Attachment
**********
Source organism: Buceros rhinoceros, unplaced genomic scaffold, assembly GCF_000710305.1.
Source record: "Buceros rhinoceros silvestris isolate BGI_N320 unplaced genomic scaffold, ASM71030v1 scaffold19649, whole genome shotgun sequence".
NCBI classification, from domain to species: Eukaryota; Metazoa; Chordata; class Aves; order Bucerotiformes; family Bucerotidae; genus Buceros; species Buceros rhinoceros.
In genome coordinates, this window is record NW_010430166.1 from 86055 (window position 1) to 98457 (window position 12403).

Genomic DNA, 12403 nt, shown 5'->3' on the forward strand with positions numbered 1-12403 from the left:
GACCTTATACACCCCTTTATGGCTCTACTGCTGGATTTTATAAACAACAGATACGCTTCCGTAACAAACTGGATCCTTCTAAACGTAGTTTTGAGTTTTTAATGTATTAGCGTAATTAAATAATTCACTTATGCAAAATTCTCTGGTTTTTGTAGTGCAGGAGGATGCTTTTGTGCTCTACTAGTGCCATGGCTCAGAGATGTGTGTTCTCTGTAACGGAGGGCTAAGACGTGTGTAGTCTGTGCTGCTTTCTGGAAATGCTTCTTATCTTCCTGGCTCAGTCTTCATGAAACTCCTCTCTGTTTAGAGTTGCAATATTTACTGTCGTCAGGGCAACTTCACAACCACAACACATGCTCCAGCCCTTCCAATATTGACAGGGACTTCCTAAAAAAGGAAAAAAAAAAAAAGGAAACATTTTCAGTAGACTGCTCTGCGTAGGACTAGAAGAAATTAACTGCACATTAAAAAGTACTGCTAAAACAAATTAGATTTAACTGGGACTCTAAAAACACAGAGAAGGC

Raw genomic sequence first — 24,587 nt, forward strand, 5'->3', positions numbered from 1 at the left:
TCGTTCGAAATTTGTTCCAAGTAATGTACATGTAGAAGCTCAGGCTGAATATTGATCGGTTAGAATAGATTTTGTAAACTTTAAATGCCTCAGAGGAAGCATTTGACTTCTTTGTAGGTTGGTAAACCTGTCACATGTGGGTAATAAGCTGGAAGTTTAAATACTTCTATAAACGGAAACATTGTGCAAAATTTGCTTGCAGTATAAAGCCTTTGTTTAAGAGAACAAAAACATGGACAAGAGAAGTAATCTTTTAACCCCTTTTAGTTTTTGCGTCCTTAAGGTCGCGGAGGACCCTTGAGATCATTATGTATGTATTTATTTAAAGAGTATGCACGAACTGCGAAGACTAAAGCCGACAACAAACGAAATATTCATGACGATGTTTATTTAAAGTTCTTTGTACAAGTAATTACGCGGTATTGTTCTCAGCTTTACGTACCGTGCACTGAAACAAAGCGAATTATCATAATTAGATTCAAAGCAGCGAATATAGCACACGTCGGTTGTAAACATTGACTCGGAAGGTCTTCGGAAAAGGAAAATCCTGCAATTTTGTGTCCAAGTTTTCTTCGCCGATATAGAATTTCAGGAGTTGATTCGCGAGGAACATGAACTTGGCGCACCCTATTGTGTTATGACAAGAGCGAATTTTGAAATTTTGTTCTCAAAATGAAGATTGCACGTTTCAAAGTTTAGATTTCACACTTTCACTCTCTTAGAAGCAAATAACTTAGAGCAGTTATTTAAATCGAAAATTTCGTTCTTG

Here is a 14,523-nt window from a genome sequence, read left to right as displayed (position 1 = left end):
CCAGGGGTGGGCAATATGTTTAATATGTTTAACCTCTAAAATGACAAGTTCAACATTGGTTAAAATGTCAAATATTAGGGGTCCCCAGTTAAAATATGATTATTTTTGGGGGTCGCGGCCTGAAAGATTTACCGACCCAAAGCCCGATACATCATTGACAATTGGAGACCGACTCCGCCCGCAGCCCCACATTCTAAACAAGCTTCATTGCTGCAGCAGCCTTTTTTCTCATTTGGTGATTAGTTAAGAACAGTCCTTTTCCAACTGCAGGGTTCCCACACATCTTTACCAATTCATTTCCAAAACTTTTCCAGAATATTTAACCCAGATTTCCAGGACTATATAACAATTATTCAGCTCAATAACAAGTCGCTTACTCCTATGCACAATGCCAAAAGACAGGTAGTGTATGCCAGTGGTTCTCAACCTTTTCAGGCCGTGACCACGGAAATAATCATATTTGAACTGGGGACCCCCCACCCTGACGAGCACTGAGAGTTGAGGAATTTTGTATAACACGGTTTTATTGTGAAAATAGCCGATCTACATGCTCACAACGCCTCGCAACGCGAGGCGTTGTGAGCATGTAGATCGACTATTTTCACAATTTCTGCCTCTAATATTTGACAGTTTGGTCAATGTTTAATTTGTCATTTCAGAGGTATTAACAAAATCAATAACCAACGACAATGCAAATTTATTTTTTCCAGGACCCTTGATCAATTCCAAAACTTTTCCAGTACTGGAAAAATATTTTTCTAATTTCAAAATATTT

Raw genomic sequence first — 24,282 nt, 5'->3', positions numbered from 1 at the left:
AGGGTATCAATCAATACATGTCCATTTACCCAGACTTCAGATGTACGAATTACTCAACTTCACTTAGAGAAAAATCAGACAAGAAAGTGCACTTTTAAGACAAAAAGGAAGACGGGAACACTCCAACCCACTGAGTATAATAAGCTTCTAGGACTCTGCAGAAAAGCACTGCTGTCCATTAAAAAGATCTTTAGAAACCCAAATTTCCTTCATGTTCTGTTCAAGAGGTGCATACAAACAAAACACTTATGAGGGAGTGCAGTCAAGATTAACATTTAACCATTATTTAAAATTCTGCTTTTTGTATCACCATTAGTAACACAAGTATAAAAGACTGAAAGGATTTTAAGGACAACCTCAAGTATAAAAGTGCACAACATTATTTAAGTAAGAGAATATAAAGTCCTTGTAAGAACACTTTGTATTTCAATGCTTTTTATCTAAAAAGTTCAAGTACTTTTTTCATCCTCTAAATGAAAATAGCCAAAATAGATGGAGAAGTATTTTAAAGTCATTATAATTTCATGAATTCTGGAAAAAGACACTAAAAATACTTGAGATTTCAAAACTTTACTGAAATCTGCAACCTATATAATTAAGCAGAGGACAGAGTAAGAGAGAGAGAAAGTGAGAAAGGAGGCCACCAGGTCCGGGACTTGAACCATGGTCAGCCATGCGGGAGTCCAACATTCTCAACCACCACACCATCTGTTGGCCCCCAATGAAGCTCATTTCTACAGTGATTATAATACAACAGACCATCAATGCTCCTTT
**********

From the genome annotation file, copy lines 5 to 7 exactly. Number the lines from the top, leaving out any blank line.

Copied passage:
Genomic DNA, 12403 nt, shown 5'->3' on the forward strand with positions numbered 1-12403 from the left:
GACCTTATACACCCCTTTATGGCTCTACTGCTGGATTTTATAAACAACAGATACGCTTCCGTAACAAACTGGATCCTTCTAAACGTAGTTTTGAGTTTTTAATGTATTAGCGTAATTAAATAATTCACTTATGCAAAATTCTCTGGTTTTTGTAGTGCAGGAGGATGCTTTTGTGCTCTACTAGTGCCATGGCTCAGAGATGTGTGTTCTCTGTAACGGAGGGCTAAGACGTGTGTAGTCTGTGCTGCTTTCTGGAAATGCTTCTTATCTTCCTGGCTCAGTCTTCATGAAACTCCTCTCTGTTTAGAGTTGCAATATTTACTGTCGTCAGGGCAACTTCACAACCACAACACATGCTCCAGCCCTTCCAATATTGACAGGGACTTCCTAAAAAAGGAAAAAAAAAAAAAGGAAACATTTTCAGTAGACTGCTCTGCGTAGGACTAGAAGAAATTAACTGCACATTAAAAAGTACTGCTAAAACAAATTAGATTTAACTGGGACTCTAAAAACACAGAGAAGGC

Raw genomic sequence first — 24,587 nt, forward strand, 5'->3', positions numbered from 1 at the left: